Forest fires provided another memorable moment during our trip. We left with no fire ban in effect only to return to an extreme fire ban (that had been on since the day after we left - unbeknownst to us) and over 75 forest fires burning in the territory with the numbers increasing daily. Little did we know that one of them was to be right in our path. On day five we had planned to camp at the Historic Big Salmon Village but upon our arrival, it was apparent that a fire was burning immediately around the next river bend. Because the fire looked relatively small and because the wind was very light, we decided that this was the time to pass it. Canoeing around the corner and into the flames and smoldering bush was a bit surreal but proved our decision to be the right one. The fire had largely backed onto itself and was at the time working against what little wind there was. It had at some point jumped the river and the only place it was really threatening was up the valley side to the north and east of us. We camped in its path but well down river and kept watch of the smoke. Later in the evening a good wind blew up and we could really see the black smoke building upwind of us. This indicated the fire had found some new fuel and when we awoke we had ash on our tents and no sun. The rest of the trip was done in a thick haze of smoke with an occasional orange sun trying to push through.

  • Day 1
  •    Johnson's Crossing to camp 1   200 km to 163 kmhard to find due to high water levels
  • Day 2
  •    to Boswell River97 kmgravel bar, good creek, one grayling, unfriendly beaver
  • Day 3
  •    to Mason's Landing30.5 kmold cabins with nice beach
  • Day 4
  •    to Hootalingua0 km on Teslin/170 km on Yukon   nice camp, telegraph station, needed more time to explore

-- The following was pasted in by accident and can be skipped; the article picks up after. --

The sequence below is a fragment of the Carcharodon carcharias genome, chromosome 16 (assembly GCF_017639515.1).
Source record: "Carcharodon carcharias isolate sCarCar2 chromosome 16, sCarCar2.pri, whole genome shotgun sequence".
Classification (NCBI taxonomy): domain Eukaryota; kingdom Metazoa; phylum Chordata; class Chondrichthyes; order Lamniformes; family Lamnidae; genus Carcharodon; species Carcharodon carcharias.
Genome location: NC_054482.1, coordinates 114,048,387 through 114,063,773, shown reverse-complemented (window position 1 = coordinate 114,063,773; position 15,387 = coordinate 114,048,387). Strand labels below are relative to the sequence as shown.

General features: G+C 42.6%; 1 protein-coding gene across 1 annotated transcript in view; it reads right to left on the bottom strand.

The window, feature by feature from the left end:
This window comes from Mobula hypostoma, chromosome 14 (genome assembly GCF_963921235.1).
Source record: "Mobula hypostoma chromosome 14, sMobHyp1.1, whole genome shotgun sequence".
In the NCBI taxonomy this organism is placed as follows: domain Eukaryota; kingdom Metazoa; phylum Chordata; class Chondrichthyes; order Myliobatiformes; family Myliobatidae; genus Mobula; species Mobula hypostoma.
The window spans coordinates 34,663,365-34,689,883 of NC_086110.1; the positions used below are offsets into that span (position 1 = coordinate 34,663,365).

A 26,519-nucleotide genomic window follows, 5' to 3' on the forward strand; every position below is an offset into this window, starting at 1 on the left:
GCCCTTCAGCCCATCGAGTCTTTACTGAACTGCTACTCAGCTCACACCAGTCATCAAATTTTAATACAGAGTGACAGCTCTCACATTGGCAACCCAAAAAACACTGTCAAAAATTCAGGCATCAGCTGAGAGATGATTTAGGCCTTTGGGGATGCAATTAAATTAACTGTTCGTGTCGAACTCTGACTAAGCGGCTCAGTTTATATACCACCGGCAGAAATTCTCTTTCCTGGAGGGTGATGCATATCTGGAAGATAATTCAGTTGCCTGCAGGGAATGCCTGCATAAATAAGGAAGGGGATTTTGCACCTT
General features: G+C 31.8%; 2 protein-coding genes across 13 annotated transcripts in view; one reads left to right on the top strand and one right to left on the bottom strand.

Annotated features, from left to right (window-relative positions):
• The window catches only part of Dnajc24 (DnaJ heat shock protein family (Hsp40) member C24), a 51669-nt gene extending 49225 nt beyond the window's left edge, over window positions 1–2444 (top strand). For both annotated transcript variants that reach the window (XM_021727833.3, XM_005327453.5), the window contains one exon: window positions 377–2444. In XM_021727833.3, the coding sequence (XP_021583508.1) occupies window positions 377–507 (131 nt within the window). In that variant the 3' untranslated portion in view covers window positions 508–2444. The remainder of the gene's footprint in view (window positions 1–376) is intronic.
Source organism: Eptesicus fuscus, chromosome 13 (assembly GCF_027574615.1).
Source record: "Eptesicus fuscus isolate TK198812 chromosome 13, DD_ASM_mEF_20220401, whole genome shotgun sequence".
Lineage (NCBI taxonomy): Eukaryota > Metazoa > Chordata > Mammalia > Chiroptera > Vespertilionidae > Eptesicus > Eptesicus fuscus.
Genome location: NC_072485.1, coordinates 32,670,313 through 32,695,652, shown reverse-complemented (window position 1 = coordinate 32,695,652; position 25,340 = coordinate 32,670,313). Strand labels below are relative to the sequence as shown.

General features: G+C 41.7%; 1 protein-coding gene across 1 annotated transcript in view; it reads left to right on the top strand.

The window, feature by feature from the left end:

• Day 5
  •    to 4th of July Bend96.5 kmCyr's dredge
  • Day 6
  •    to Twin Creeks75 kmexcellent site, nice creek, another grayling, huge burn from 1995
  • Day 7
  •    to Carmacks0 kmdone

    Fishing was moderately successful if you take an optimist's viewpoint. If you are of the pessimistic type, we had a $45 fish meal that worked out to about $8.00 per inch. And that was only for the licenses. A summary of fishing events:

  • one 8" grayling (eaten)
  • three lost lures
  • one 4" grayling (released)
  • one rod thrown in the water (later recovered)



  • Rafting up

    Hoodoos

    Ellen cooking dinner

    Old cabin
     

    Part of Cyr's drege

    Hanging out

    Old cabin at Hootalinqua village

    Oh the smoke!
     

    Forest fire

    S. S. Evelyn addlewheeler




     

    Luxurious campsite

    Collapsing cliffs

    Near the start of the Teslin


     

    Ben's biffy



    Old Hootalingua village

    Expressions
     

    Big Salmon Village



    Lunch break

    More rafting
     

    Kym

    Ben

    Ashley the book worm

    Kateri
     

    Wes using the 'cook stove'



    Lost paddler

    Grub time
     

    Devon's favourite position

    Coffee time

    S. S. Evelyn

    Peaceful contemplation
     

    Ted

    Wes gold panning

    Time to clean my feet

    Smokey morning
     



    Fireweed



    Andrew
     
     
    Ted moulds into the boat

    "I have to finish this!"